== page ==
Friday, August 11, 2023

Unholy Land by Lavie Tdihar

This is a story of layers, of successive revelations. I'm going to try to avoid spoiling those, but it's a danger. So if you hate all spoiling, you may want to go into this book cold.

Unholy Land was Lavie Tidhar's new novel for 2018, after Central Station and before By Force Alone. It looks like an alternate history at first glance, and is that. It's more than that, but, again, I don't want to spoil things, so I'll hint and nod rather than explain.

Lior Tirosh is a detective novelist, probably in his thirties. He's not unsuccessful - he has a career, a reasonably high-powered London literary agent, and fans across the globe - but his books are somewhat formulaic, not nearly as literary as he'd like to think they are, and not nearly as popular as he'd hope. He has a broken marriage behind him and one young son, Isaac, whose fate not quite clear as the novel begins.

Tirosh is flying from Berlin, where he lives, back to his homeland, to see his aged father. That homeland is the first SFnal element of the book: Tirosh was born in Palestina, a land the British Empire carved out of East Africa in the early 20th century as a new homeland for Jews. It's now some years later - maybe the modern day, maybe the end of the 20th century? - and Palestina is now trying to build a wall around itself, to close off the Disputed Territories, keep out terrorists, and assert its control. Otherwise, this world is similar to our own, though maybe with less genocide - WWII seems to have been smaller, mostly an imperial struggle between Germany and England that ended with Hitler's assassination. The big empires have been broken up, we think - but, it seems, later and/or slower than it happened in our world.

Tirosh is one of three main characters in the book, one of three viewpoints. Telling you much of anything about the other two would give everything away. Tirosh is seen in third person; the others each take first and second. And they are deeply tied to further SFnal ideas that bubble up in Unholy Land, as Tirosh lands in Ararat City and re-engages with the land of his birth and with the idea of a Jewish homeland. With all of the ideas of Jewish homelands, Palestina and Israel and others - all of the ways his people thought of finding a place for themselves, with and without shoving everyone else out.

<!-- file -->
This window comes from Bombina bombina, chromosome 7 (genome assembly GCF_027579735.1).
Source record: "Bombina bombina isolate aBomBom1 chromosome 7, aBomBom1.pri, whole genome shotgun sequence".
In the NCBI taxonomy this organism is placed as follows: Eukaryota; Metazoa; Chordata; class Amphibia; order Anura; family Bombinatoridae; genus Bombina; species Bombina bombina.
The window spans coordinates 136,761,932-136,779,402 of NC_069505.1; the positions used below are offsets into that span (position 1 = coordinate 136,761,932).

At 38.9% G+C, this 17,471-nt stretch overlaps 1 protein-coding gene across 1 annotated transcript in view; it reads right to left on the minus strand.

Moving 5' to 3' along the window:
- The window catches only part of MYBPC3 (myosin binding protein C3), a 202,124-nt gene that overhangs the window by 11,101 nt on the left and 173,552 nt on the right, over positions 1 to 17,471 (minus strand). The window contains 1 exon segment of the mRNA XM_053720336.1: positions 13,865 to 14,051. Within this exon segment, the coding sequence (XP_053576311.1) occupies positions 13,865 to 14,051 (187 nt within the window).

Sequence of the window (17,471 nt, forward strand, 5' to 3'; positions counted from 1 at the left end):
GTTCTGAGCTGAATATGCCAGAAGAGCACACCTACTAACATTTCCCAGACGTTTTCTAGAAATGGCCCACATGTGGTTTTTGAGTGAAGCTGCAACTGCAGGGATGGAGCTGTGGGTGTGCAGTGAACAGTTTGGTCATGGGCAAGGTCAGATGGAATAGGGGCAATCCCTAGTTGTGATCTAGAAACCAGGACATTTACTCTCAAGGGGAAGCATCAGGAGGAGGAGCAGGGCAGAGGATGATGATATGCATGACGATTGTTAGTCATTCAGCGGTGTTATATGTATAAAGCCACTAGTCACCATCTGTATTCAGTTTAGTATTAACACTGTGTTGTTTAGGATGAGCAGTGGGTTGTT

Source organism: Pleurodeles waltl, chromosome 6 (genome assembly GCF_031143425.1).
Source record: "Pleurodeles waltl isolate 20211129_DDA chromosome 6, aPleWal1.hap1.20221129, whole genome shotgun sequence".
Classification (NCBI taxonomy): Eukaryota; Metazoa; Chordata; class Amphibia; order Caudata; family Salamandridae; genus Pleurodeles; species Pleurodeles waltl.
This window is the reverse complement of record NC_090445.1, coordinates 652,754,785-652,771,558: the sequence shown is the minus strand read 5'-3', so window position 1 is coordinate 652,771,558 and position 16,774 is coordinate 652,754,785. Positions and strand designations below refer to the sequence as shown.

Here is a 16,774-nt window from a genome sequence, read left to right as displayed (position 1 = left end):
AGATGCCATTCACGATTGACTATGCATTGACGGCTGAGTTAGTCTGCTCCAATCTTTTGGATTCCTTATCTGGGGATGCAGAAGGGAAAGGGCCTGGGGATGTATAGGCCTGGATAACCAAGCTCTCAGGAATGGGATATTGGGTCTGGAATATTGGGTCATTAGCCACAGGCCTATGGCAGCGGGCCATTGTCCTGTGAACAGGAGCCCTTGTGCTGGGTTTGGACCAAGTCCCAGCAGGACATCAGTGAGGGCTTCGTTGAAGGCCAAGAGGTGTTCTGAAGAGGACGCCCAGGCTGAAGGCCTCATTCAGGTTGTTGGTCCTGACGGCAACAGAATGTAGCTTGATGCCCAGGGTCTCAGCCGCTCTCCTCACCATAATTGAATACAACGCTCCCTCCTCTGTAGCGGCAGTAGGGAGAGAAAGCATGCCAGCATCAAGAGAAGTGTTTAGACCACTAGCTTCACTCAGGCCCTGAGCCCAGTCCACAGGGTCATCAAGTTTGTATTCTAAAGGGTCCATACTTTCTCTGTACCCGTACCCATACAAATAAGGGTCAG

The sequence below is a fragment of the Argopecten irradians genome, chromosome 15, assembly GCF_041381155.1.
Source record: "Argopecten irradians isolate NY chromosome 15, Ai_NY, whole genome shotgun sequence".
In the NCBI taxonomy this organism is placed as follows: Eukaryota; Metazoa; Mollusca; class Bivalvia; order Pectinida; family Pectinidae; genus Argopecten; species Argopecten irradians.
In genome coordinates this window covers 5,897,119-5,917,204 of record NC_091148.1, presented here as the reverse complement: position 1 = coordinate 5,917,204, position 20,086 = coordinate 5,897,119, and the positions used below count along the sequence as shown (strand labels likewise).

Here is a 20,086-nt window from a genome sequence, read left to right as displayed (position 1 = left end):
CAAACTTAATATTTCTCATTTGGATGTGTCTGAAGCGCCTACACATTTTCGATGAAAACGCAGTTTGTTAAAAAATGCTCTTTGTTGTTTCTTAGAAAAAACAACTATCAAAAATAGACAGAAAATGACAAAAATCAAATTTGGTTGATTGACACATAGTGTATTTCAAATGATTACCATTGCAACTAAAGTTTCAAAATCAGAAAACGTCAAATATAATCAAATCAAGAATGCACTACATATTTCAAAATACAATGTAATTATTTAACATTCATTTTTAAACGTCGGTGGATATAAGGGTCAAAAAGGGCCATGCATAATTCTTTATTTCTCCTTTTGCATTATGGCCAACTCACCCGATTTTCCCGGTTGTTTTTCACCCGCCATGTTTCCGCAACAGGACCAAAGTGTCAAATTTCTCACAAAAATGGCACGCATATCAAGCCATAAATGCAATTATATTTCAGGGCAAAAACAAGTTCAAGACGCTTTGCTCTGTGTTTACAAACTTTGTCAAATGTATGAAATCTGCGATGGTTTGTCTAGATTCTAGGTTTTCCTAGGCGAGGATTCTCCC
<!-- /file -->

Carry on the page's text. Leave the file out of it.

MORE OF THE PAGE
Tirosh is obviously something of a stand-in for his author: their names are similar, their careers are similar. (I can't speak to their personal situations, though, from The Escapement, I think Tidhar also has a son, and that son may have had some serious illness.)

Unholy Land gets more SFnal from that initial alt-history premise; the other viewpoints are deeply intertwined with a deeper plot with larger implications. Tirosh himself is something in the territory between bystander, vital witness, and catalyst - this all could possibly happen without him, but his being there makes it easier, maybe even inevitable.

It all moves quicker and quicker, as the problems increase and the dangers heighten: there's plenty of violence and action and mystery, as Tirosh navigates a world less familiar than he expected and finds himself acting like one of his own characters.

Unholy Land raises big questions and grapples strongly with them, in the ways strong SFF can - making philosophical ideas real and graspable, things that people can fight over and shove societies into. I've been impressed by all of Tidhar's books I've read, and this was another thought-provoking, powerful, strongly written one.

No comments:

Post a Comment